November 22, 2004: Headlines: COS - Tunisia: Politics: New Democrats Online: Jim Doyle is New Dem of the Week

Peace Corps Online: Directory: Tunisia: Special Report: RPCV Jim Doyle, Governor of Wisconsin: Special Report: Governor and Tunisa RPCV Jim Doyle: November 22, 2004: Headlines: COS - Tunisia: Politics: New Democrats Online: Jim Doyle is New Dem of the Week

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Jim Doyle is New Dem of the Week

Jim Doyle is New Dem of the Week

Jim Doyle is New Dem of the Week

New Dem of the Week: Jim Doyle
Governor, Wisconsin

Today's innovation-based and technology-driven economy has changed the ways Americans work, live and communicate. For many state and local elected officials, promoting opportunity and prosperity in their regions means supporting new ventures that thrive on the flow of information and test the bounds of science. Fostering an environment that welcomes that type of research and exploration often creates a ripple effect of benefits extending from the improved quality of life for local residents from greater employment opportunities to world-changing scientific discoveries.

Last week, Wisconsin Governor Jim Doyle unveiled a new comprehensive strategy to make his state a leader in the fields of biotechnology, health sciences, and stem cell research. He proposed a series of targeted investments that aim to leverage Wisconsin's current institutions and experts while removing bureaucratic obstacles. At the forefront of Doyle's new strategy is the creation of the new Wisconsin Institute for Discovery on the campus of the University of Wisconsin in Madison.

"Wisconsin leads the world in groundbreaking biomedical research, but we need to continue to move forward," Doyle said. "The state, in partnership with the University and our other private partners, has an aggressive and comprehensive strategy to ensure that we remain at the forefront not only of scientific discoveries, but of creating thousands of new high-tech jobs."

The $375 million Institute for Discovery will be home to experts specializing in nanotechnology, computer engineering, and biochemistry. Researchers at the public-private institution will have the independence to convert their discoveries into viable marketplace ventures which promise to create even more jobs and generate new investment. The Institute will also house WiCell, a foundation that will use both private and federal funding to pursue stem-cell research.

Wisconsin has long been a leader in stem cell research. In 1998, the first stem cells were isolated by James Thomson a biologist, based at UW-Madison. While California voters made news a few weeks ago by pledging $3 billion over 10 years for stem-cell research, Doyle -- who stood with Thomson at last week's announcement -- couldn't help but point with pride to his state's already decade-long record in leading stem-cell research.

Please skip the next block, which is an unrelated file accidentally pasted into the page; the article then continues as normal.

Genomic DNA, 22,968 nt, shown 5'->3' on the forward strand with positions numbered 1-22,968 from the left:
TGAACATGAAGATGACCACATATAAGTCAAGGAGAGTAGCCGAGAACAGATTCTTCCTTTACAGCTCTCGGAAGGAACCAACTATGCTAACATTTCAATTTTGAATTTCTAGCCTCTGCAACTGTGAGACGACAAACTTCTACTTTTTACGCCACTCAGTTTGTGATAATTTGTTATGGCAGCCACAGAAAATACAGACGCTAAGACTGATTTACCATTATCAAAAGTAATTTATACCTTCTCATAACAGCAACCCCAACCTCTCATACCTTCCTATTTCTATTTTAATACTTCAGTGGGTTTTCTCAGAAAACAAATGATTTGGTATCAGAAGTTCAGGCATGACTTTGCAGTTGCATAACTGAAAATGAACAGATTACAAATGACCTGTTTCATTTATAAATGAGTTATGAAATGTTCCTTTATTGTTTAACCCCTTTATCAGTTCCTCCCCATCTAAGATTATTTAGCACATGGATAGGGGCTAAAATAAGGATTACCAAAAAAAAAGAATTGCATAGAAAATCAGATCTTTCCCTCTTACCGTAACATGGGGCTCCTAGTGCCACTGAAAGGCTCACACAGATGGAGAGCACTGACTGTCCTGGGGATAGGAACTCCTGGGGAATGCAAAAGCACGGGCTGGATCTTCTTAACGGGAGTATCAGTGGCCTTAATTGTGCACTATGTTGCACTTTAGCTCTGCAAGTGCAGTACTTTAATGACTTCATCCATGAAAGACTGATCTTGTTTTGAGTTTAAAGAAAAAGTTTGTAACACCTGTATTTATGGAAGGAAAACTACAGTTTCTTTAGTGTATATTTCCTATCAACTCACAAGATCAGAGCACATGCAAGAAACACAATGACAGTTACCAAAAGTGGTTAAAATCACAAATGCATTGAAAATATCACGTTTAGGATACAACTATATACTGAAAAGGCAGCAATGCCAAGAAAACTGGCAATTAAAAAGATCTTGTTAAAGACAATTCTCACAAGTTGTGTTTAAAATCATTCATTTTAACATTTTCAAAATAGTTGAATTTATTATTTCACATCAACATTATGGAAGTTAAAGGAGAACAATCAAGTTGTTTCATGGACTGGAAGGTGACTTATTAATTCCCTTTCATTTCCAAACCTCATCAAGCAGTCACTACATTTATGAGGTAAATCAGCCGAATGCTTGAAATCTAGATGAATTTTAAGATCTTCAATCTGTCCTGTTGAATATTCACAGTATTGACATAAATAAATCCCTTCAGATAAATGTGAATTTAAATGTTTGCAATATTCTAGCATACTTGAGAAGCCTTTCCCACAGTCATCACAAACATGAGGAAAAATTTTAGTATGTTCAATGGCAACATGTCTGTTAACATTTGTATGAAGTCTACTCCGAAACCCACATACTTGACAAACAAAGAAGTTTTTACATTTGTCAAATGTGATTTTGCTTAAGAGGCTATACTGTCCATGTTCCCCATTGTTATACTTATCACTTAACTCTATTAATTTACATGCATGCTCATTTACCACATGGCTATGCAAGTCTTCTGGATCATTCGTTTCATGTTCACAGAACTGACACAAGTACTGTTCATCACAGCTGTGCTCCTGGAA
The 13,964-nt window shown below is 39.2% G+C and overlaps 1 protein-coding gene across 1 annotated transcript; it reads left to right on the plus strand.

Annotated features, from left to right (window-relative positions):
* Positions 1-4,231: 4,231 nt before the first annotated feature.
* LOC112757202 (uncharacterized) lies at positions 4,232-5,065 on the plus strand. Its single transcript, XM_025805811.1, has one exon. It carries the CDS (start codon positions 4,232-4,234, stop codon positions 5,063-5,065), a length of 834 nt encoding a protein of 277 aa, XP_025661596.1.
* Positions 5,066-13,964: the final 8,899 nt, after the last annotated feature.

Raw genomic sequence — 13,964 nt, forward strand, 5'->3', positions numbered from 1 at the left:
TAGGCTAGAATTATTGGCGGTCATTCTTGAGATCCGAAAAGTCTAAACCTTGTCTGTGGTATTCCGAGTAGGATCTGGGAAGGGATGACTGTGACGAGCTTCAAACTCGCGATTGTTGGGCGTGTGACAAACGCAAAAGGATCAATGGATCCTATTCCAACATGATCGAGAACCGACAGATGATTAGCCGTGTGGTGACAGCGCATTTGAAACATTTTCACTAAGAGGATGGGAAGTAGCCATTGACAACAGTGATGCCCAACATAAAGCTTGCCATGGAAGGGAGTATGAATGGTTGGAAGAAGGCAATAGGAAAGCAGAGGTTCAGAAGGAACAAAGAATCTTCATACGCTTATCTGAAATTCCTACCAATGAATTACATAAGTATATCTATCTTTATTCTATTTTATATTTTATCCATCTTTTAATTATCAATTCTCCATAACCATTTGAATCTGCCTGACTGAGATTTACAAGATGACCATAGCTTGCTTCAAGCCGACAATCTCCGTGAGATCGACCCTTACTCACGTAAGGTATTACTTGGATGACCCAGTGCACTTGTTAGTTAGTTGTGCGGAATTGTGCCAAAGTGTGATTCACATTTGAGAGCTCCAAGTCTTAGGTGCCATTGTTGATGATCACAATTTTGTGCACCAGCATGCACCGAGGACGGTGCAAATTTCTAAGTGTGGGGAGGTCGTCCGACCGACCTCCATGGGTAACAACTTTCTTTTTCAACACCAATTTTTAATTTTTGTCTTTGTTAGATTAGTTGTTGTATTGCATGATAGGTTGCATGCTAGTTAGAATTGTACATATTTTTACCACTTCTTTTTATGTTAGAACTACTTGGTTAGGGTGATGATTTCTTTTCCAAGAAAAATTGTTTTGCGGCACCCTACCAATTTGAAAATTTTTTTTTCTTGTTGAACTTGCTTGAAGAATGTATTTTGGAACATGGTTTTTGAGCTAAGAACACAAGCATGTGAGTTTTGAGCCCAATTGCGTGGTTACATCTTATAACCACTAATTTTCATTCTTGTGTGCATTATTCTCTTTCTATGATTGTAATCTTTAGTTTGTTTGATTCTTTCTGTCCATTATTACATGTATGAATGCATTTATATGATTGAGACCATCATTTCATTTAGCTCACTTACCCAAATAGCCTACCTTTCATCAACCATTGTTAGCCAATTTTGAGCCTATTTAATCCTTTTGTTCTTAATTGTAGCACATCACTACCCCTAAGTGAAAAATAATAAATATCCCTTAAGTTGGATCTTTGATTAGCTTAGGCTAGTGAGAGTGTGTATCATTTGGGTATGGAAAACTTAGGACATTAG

"This is not a competition where someone wins and someone loses," Doyle said. "What California does will not diminish Wisconsin's role; if anything there will be a synergy between our two states."

Doyle's plan for maintaining Wisconsin's leadership in technology and science also includes:

* The removal of bureaucratic hurdles for faculty members who want to become entrepreneurs;

* Providing venture capital through the Department of Commerce to start-up businesses;

* A new $134 million HealthStar Interdisciplinary Research Complex near the University of Wisconsin Hospital and Clinics dedicated to innovation and the rapid transfer of medical science discoveries into clinical applications;

* A new $132 million research facility that will focus on infectious disease control, cardiovascular illnesses, and bioengineering;

* $1.5 million annually to support a new Alzheimer's research initiative; and

* Investments to make progress in areas such as regenerative medicine, stem cell research, molecular medicine, neuroscience, and cancer research.

Each element targets a specific need in the scientific community. Bringing them together in a comprehensive statewide strategy, Doyle is striving to maximize their benefits to the economy as a whole. Encouraging research is important because it creates high-skill, high-paying jobs, both in the companies conducting the research and potentially in the broader economy as industries benefit from new innovations.

Doyle recognized that such investments have a long history in the Dairy State: "Wisconsin has always pushed the frontiers of science and discovery, especially in agriculture and life sciences. From Professor Babcock's test for fat in milk to James Thomson's stem cell breakthrough, Wisconsin has served the world through groundbreaking research. Now we can have a profound effect on the quality of life in the 21st century."

When this story was posted in November 2004, this was on the front page of PCOL:

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Story Source: New Democrats Online

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